After taking a few years off from literary award finalists, I perked up this summer and decided to try a few from the Man Booker Prize and National Book Award lists. Alas, there is no overlap on the lists. I had hoped for overlap!
Naturally, the two Booker-longlisted novels I loved, Elizabeth Strout’s My Name Is Lucy Barton and David Mean’s Hystopia, have been eliminated. Isn’t that always the way? The National Book Award judges ignored the Americans on the Booker longlist, including the shortlisted Ottessa Moshfegh’s “Eileen” and Paul Beatty ‘s “The Sellout,” which, by the way, my husband says are not worth reading. (He does, however, recommend the English writer Deborah Levy’s “Hot Milk.”)
Do American judges understand American literature better than English judges? I have not read any on the National Book Award longlist yet, but most of their choices did make a splash when they were published. Some of them look interesting. I love Lydia Millet and have heard good things about Elizabeth McKenzie.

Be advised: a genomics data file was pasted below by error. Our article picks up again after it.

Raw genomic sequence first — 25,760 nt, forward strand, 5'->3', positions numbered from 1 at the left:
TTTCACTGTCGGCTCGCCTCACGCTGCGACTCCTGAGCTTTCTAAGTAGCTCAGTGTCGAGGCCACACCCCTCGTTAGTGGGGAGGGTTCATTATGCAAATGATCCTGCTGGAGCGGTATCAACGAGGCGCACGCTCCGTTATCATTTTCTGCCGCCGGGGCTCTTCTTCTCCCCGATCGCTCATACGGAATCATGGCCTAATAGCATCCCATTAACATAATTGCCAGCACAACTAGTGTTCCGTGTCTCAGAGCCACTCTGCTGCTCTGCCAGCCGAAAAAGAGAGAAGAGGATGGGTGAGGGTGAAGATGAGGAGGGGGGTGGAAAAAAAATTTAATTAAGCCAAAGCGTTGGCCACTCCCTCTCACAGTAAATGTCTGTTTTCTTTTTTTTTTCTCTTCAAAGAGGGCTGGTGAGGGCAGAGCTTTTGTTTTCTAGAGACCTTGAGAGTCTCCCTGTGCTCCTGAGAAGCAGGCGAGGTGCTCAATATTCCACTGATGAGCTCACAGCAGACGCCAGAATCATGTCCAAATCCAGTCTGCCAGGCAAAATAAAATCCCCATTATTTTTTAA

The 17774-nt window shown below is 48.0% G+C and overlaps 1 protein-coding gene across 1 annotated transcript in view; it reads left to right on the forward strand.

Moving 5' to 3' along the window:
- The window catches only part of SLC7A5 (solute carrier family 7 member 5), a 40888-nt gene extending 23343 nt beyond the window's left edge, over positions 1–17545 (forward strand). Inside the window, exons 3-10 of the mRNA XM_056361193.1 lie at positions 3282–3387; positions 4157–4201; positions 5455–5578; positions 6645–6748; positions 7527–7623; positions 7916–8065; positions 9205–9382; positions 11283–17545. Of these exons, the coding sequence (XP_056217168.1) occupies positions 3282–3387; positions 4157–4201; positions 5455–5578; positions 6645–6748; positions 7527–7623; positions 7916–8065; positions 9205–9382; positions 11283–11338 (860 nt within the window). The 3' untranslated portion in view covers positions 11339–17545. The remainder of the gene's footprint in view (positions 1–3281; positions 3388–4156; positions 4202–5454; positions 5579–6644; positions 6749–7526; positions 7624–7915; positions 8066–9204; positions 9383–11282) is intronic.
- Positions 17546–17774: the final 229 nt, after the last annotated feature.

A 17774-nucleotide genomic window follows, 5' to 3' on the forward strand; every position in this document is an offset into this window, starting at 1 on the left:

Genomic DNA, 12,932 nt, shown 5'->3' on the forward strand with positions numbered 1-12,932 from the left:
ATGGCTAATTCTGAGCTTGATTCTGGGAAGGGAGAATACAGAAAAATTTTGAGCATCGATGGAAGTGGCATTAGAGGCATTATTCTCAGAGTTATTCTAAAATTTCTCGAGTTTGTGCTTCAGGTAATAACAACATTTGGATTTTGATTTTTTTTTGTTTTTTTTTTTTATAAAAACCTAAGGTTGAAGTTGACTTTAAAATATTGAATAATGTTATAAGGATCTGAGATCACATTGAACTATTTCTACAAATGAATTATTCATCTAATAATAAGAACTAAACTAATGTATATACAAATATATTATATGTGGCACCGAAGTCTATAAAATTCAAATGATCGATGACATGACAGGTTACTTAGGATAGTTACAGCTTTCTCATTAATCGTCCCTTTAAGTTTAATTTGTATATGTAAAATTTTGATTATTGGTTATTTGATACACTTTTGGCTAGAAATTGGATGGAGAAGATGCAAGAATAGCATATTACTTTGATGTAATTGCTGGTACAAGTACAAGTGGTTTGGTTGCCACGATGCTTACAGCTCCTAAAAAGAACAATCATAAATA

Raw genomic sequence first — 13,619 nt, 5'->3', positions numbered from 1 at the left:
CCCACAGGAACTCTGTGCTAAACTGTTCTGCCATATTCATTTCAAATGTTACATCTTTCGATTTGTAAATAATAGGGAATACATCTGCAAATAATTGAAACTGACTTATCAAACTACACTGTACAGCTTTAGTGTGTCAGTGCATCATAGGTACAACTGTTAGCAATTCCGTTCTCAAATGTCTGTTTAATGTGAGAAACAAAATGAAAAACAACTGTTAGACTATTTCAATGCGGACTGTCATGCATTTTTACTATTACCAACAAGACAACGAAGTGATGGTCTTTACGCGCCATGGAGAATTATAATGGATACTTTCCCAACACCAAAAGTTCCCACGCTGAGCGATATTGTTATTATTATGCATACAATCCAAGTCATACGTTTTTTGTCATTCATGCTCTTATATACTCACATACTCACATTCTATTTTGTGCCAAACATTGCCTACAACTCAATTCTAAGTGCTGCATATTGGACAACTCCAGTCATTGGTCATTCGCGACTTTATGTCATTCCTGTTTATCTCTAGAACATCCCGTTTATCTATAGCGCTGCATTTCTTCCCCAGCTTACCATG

Here’s the NBA longlist.
Adam Haslett, “Imagine Me Gone” (Little, Brown)
Paulette Jiles, “News of the World” (William Morrow)
Karan Mahajan, “The Association of Small Bombs” (Viking)
Elizabeth McKenzie, “The Portable Veblen” (Penguin Press )
Lydia Millet, “Sweet Lamb of Heaven” (W.W. Norton & Co.)
Brad Watson, “Miss Jane” (W.W. Norton & Co.)
Colson Whitehead, “The Underground Railroad” (Doubleday)
Jacqueline Woodson, “Another Brooklyn” (Amistad)
And here’s the Booker shortlist (they’re done with the longlist!).
Ottessa Moshfegh’s “Eileen,” Deborah Levy’s “Hot Milk,” Paul Beatty’s “The Sellout,” Graeme Macrae Burnet’s “His Bloody Project,” Madeleine Thien’s “Do Not Say We Have Nothing,”and David Szalay’s “All That Man Is.”
What a dilemma! The NBA is somehow not as romantic as the Booker, but the National Book Foundation is now imitating the Booker with long lists and shortlists. Are any bloggers reading the NBA longlist?